The Colorado Division of Wildlife is getting some help from a sharp 13-year-old middle school student to try to pinpoint the most common areas where nuisance bears are reported in the city.
Matt Holthausen is using a Geographical Informational System computer program to map and document information from 120 bear-sighting reports in the past year. The project is part of Holthausen's independent study for an eighth-grade computer class.
He's working with Division of Wildlife area manager Libbie Miller.
Miller pursued the project because she wanted to be able to give the public an idea of how widespread the problem with bears venturing into human-populated areas has become.
"People are always surprised to hear that bears live in their community," Miller said.
Well, bears live in the mountains and so do we, Miller added.
When finished, the GIS computer program will have a map showing every place a bear has been sighted, specific information about the sighting and what drainage area the animal followed to get into town.
"It can be used as a community tool," Miller said.
With the sighting reports alone, the DOW was able to loosely identify each bear, determine if it was lured by a free dinner in a trash can and if it is a repeat offender.
The GIS program will allow the agency to easily identify the neighborhood where the most bear sightings happen, then try to figure out why. That's important for the DOW to know and for Steamboat residents to understand, Miller said.
"With this data, we can go to different neighborhood associations and tell them that they have the third most sightings in Steamboat," she said.
From there, the reason the bears are being lured in can be more easily identified.
"I've said it several times that this is a community issue. In reality, we live in bear country," Miller said.
Last year, the city of Aspen identified nuisance bears as a community problem and passed an ordinance to force residents to store trash in an enclosed structure or wildlife-proof container.
"It was just a problem that was getting out of control," said Jake Hegeman, environmental ranger for the city of Aspen.
Aspen residents face a $50 fine for first offenses and a $250 fine and a court appearance for second and third offenses if their trash cans aren't animal proof.
Hegeman said the favorite local trash can is a product called Bear-ier. It's embedded in concrete and is completely bear-proof. The can retails for about $700.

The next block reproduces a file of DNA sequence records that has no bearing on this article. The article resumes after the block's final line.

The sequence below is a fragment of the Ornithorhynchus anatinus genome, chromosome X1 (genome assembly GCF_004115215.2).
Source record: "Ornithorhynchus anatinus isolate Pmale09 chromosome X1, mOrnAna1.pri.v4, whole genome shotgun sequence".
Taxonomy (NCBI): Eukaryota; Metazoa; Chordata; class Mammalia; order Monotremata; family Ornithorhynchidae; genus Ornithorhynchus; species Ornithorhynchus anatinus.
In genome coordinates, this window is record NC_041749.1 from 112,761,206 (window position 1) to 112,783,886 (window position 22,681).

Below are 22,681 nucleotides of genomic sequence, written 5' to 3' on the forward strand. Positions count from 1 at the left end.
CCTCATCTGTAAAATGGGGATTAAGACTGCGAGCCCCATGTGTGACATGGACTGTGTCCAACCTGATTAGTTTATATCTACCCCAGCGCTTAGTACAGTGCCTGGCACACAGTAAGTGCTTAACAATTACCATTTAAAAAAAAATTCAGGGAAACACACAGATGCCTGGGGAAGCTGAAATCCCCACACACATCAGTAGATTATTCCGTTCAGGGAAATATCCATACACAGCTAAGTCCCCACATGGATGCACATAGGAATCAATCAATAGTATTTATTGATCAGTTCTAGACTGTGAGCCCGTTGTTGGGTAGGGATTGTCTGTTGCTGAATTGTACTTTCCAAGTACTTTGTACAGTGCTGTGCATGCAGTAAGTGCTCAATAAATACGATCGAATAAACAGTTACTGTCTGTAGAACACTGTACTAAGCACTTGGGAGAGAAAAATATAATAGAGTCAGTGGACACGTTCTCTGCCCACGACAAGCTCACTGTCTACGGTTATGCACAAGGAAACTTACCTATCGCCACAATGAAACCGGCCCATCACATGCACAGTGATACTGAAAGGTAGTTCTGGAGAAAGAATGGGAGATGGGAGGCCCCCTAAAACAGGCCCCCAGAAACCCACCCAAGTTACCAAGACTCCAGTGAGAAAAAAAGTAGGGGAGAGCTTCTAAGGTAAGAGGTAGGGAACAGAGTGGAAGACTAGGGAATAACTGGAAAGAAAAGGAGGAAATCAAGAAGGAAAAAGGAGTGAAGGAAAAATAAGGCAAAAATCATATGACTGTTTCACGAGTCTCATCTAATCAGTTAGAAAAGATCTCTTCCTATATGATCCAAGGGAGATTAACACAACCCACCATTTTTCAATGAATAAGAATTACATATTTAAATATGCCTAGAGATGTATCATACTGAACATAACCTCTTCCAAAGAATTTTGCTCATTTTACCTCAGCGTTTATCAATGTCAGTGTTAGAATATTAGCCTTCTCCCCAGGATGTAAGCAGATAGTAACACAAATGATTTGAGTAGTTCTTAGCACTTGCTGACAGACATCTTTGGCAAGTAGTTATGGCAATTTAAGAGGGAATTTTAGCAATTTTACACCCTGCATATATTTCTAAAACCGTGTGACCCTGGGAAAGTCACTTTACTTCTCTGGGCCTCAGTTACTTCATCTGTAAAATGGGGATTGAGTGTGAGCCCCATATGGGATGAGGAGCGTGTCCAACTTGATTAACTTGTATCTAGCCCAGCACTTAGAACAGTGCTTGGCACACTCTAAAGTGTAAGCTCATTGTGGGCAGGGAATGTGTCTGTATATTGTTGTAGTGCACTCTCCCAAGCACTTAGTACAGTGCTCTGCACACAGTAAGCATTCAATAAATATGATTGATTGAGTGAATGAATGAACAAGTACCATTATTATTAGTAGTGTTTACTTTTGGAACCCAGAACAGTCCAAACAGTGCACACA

Miller said the DOW wants to focus on education for bear control before taking any drastic measures.
The GIS program could be an important element in that. She credits Holthausen for making it happen.
"I really wasn't into bears that much, to tell you the truth," Holthausen admitted.
He is into computers though. At 5 years old, Holthausen got his first computer. A couple of years later, he had five more that he was taking apart and putting back together.
This summer, Holthausen took a weeklong summer camp at Colorado Mountain College to learn the GIS program.
His adviser, Susan Wenzlau, identified him as the perfect candidate for the bear-mapping project.
In addition to the GIS work, Holthausen developed a Web site where people can report bear sightings instead of calling the DOW.
"It's great to have a multitalented student. He works like an adult," Wenzlau said.
For Miller, working with the smart student gives her an opportunity to learn something about computers.
"It's kind of cool with this project that we're working with an eighth-grader who has skills that I don't even have," Miller said.
Holthausen's work is part of the Yampa Valley community mapping program, which is supported by the Orton Institute and the Yampa Valley Legacy Education Initiative.
Bear sightings in town or in popular hiking areas can be reported by calling the DOW at 870-2197 or logging onto
Miller said the more reports the more accurate the information will be.